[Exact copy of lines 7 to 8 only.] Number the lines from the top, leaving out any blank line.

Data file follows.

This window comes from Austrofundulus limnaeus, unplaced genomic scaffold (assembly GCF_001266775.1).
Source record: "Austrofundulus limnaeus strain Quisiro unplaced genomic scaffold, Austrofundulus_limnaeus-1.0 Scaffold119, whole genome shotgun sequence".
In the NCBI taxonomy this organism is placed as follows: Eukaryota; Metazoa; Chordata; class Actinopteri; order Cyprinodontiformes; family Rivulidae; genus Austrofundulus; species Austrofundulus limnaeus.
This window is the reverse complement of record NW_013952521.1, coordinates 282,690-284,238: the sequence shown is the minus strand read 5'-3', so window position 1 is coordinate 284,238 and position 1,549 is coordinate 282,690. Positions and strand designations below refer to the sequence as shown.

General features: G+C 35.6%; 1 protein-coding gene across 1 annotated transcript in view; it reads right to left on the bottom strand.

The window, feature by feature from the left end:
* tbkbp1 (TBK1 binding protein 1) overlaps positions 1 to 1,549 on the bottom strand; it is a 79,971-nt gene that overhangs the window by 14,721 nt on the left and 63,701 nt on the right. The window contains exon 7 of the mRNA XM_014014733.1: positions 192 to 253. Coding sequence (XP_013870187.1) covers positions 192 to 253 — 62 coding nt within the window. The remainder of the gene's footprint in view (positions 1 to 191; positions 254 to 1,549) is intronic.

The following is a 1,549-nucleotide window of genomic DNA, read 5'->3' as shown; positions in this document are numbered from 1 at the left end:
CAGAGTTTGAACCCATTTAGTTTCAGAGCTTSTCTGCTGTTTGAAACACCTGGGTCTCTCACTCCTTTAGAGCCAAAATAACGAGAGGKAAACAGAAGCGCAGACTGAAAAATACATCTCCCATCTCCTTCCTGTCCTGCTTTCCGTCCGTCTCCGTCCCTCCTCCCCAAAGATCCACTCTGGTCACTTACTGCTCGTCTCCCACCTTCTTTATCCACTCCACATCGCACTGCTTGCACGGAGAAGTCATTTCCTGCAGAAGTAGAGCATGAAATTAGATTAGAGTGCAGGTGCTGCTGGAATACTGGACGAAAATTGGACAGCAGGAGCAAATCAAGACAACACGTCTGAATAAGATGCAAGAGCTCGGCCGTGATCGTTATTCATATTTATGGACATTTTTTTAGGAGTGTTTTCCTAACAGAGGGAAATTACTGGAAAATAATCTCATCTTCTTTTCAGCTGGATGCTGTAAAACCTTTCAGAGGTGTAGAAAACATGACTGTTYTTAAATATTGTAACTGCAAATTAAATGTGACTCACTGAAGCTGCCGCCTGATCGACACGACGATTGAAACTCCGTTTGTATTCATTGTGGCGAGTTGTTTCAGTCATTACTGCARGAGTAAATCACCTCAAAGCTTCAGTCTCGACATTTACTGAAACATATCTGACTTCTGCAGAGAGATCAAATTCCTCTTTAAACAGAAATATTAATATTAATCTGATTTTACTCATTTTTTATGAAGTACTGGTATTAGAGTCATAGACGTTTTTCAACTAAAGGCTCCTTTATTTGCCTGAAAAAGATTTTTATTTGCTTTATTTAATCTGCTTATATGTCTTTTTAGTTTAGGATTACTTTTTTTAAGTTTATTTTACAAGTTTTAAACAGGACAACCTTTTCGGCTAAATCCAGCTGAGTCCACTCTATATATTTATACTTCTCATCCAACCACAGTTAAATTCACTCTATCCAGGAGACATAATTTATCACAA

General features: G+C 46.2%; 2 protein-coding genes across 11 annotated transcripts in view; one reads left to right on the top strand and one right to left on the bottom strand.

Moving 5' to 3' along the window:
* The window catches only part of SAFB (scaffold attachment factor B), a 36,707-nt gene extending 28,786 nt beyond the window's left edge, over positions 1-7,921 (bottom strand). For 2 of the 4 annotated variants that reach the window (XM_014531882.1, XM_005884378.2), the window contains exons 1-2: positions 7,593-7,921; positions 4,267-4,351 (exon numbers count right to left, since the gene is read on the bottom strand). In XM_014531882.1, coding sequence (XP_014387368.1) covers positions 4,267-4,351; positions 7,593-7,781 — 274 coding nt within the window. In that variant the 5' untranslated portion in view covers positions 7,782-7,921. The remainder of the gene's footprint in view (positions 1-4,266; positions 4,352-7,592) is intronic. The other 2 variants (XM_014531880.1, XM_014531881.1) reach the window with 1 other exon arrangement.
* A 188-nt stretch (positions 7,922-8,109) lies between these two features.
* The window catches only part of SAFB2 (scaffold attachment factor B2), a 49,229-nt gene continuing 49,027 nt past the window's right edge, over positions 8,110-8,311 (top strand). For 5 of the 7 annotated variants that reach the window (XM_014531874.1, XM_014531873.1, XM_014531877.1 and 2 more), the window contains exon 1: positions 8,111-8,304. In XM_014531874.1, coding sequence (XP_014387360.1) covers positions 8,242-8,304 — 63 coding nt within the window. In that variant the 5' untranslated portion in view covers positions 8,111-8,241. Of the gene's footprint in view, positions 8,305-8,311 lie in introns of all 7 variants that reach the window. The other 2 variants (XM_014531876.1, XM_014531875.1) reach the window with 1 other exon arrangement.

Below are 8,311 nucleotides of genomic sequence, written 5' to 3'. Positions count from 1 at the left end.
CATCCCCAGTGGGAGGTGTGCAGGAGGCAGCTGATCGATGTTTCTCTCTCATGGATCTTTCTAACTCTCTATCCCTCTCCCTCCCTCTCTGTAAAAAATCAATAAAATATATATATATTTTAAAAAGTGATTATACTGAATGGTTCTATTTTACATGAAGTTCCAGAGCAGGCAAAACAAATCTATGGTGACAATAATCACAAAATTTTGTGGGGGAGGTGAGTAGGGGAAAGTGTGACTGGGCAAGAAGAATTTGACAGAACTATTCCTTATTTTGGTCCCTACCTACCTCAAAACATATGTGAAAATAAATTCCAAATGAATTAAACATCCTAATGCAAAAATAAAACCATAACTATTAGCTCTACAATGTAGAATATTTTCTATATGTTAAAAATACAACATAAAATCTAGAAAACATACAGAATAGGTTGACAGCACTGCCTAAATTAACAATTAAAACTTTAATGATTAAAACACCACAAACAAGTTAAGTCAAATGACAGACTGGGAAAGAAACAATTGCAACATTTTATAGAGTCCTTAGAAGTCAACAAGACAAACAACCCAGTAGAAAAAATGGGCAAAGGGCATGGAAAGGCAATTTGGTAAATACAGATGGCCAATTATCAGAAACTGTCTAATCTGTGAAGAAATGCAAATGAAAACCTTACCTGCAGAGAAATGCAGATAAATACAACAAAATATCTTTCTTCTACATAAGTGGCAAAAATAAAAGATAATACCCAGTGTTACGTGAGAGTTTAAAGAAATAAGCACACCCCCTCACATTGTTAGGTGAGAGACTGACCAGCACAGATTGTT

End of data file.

* tbkbp1 (TBK1 binding protein 1) overlaps positions 1 to 1,549 on the bottom strand; it is a 79,971-nt gene that overhangs the window by 14,721 nt on the left and 63,701 nt on the right. The window contains exon 7 of the mRNA XM_014014733.1: positions 192 to 253. Coding sequence (XP_013870187.1) covers positions 192 to 253 — 62 coding nt within the window. The remainder of the gene's footprint in view (positions 1 to 191; positions 254 to 1,549) is intronic.

The following is a 1,549-nucleotide window of genomic DNA, read 5'->3' as shown; positions in this document are numbered from 1 at the left end: